Have you ever wondered whether you had a slow metabolism? You probably don't, because it's rare, according to the Mayo Clinic folks. On the other hand, black bears in hibernation do. We know this thanks to five American black bears and a handful of intrepid researchers based out of the University of Alaska Fairbanks, who got an up-close, heavily documented look at what happens during hibernation. The research was released today in the journal Science.
The researchers found that the creatures' metabolic rates slowed down by 75 percent compared to active summertime levels. That remarkable slowing threw scientists for a loop. Until now, the thought was that if your metabolism slowed that much, your body temperature had to plummet, too. Not so with the five bears in the experiment, who grew colder by five or six degrees. Those rates didn't rise until about three weeks after they'd been awake and sauntering around.
All that downtime for the bears is probably making you say, hey, forget pigs in space. Let's send bears! Now if we could just figure out how to occupy live bears in tiny capsules for the rest of the long space journey.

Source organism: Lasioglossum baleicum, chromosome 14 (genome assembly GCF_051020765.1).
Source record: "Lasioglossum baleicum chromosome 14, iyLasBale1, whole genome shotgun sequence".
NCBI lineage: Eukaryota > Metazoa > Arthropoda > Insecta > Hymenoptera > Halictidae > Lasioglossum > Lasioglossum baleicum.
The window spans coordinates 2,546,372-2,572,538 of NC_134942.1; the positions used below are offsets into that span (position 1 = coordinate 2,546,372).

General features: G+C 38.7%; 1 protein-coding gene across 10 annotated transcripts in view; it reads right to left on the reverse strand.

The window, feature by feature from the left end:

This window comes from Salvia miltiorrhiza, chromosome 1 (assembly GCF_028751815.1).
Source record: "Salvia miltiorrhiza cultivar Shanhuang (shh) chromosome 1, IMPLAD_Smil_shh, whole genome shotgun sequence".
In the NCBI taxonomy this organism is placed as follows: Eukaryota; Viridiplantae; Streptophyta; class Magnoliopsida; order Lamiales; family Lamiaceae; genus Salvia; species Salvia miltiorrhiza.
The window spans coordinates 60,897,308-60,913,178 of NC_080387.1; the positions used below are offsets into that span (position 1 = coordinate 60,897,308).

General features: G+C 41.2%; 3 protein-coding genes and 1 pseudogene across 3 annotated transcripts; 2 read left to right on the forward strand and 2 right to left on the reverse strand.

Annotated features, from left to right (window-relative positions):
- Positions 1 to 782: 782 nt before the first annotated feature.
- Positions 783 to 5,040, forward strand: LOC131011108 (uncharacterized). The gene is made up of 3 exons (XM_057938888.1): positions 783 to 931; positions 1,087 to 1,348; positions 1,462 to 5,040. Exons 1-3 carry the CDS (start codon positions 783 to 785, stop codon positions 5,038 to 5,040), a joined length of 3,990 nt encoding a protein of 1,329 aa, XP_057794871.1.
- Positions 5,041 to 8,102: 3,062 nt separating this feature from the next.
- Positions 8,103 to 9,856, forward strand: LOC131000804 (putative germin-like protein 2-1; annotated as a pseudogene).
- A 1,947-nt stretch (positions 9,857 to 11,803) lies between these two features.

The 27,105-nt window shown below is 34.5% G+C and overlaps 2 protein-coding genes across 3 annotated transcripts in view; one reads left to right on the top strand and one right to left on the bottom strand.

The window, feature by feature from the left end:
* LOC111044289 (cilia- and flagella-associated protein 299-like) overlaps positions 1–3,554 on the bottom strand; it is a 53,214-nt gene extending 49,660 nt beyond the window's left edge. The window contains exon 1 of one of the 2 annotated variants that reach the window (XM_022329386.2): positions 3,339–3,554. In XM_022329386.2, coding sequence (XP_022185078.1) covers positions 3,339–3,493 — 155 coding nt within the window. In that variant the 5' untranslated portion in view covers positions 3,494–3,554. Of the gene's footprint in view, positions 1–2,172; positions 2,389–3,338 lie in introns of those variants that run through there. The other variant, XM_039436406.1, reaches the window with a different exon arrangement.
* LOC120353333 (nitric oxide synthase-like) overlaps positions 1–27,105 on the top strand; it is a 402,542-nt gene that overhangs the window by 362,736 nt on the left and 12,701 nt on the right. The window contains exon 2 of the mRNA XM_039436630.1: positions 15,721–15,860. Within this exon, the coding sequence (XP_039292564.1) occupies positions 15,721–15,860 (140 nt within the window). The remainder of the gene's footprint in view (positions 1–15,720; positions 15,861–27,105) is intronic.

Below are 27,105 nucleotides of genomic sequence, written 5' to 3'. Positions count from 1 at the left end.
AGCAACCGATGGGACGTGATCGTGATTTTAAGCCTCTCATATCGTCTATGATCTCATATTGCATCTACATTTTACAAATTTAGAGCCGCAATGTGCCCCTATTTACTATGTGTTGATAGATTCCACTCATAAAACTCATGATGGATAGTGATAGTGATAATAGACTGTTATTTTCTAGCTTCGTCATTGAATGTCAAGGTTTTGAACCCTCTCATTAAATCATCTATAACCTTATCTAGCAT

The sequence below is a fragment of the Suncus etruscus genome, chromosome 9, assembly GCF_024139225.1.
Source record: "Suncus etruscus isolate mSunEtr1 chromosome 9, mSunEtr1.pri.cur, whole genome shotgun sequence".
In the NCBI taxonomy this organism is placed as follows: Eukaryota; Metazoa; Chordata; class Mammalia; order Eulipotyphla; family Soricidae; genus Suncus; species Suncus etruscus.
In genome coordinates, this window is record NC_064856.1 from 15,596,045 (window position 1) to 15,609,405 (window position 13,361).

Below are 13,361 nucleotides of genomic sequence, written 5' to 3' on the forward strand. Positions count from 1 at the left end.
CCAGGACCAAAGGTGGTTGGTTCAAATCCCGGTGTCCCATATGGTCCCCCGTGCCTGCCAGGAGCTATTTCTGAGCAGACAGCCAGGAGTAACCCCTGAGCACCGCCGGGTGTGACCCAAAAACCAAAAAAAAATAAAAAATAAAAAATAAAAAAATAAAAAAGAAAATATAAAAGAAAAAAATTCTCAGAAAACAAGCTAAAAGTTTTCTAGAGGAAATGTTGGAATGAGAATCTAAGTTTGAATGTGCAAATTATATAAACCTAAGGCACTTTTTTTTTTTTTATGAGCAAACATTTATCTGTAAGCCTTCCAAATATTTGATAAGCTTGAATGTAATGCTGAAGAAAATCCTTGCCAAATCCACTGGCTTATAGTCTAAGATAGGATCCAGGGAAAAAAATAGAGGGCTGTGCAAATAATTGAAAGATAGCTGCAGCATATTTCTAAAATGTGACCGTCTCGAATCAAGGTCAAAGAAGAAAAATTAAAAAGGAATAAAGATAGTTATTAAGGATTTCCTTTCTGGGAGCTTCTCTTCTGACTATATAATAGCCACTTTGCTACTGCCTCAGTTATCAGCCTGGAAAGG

Decidedly less important but no less interesting (to me), the scientists also noticed that the bears periodically rearranged the bedding material in their artificial dens as often as twice a day. Hey, wouldn't you, if you were snoozing for months on end? And, just in case you're curious, some bears snore. If you have a large dog, you know the sound.
No word on the question at the top of my list: How exactly do hibernating bears go without peeing and pooping for months on end? Guess I'll have to rely on what a few renal fellows blogging at the National Kidney Foundation have to say about this matter. Which is pretty much, we don't know.